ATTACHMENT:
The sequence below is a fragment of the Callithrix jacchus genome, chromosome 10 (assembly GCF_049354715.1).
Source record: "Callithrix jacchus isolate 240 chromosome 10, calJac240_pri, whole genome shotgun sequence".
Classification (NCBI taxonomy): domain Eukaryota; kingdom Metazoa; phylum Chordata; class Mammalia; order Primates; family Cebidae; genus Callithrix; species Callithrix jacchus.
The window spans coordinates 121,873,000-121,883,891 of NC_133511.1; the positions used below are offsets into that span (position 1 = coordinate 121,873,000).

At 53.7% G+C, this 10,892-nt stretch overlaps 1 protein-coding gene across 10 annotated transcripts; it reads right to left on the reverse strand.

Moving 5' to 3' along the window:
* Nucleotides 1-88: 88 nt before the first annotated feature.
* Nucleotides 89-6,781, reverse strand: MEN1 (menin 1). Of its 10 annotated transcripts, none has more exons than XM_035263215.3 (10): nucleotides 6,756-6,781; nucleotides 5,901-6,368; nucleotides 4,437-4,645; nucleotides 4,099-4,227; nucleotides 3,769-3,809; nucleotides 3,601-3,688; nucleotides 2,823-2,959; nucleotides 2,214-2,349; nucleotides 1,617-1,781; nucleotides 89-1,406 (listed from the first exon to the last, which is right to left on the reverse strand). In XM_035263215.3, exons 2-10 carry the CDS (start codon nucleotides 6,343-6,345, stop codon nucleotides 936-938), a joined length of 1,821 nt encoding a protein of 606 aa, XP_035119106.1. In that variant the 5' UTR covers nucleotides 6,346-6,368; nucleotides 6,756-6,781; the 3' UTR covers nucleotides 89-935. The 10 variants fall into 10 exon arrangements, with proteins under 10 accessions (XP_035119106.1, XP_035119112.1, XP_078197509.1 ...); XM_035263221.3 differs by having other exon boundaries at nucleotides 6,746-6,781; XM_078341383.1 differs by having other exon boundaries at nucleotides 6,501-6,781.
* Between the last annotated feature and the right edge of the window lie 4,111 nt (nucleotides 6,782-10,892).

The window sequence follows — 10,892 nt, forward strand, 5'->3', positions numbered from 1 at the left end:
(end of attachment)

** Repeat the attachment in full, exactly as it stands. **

The sequence below is a fragment of the Callithrix jacchus genome, chromosome 10 (assembly GCF_049354715.1).
Source record: "Callithrix jacchus isolate 240 chromosome 10, calJac240_pri, whole genome shotgun sequence".
Classification (NCBI taxonomy): domain Eukaryota; kingdom Metazoa; phylum Chordata; class Mammalia; order Primates; family Cebidae; genus Callithrix; species Callithrix jacchus.
The window spans coordinates 121,873,000-121,883,891 of NC_133511.1; the positions used below are offsets into that span (position 1 = coordinate 121,873,000).

At 53.7% G+C, this 10,892-nt stretch overlaps 1 protein-coding gene across 10 annotated transcripts; it reads right to left on the reverse strand.

Moving 5' to 3' along the window:
* Nucleotides 1-88: 88 nt before the first annotated feature.
* Nucleotides 89-6,781, reverse strand: MEN1 (menin 1). Of its 10 annotated transcripts, none has more exons than XM_035263215.3 (10): nucleotides 6,756-6,781; nucleotides 5,901-6,368; nucleotides 4,437-4,645; nucleotides 4,099-4,227; nucleotides 3,769-3,809; nucleotides 3,601-3,688; nucleotides 2,823-2,959; nucleotides 2,214-2,349; nucleotides 1,617-1,781; nucleotides 89-1,406 (listed from the first exon to the last, which is right to left on the reverse strand). In XM_035263215.3, exons 2-10 carry the CDS (start codon nucleotides 6,343-6,345, stop codon nucleotides 936-938), a joined length of 1,821 nt encoding a protein of 606 aa, XP_035119106.1. In that variant the 5' UTR covers nucleotides 6,346-6,368; nucleotides 6,756-6,781; the 3' UTR covers nucleotides 89-935. The 10 variants fall into 10 exon arrangements, with proteins under 10 accessions (XP_035119106.1, XP_035119112.1, XP_078197509.1 ...); XM_035263221.3 differs by having other exon boundaries at nucleotides 6,746-6,781; XM_078341383.1 differs by having other exon boundaries at nucleotides 6,501-6,781.
* Between the last annotated feature and the right edge of the window lie 4,111 nt (nucleotides 6,782-10,892).

The window sequence follows — 10,892 nt, forward strand, 5'->3', positions numbered from 1 at the left end: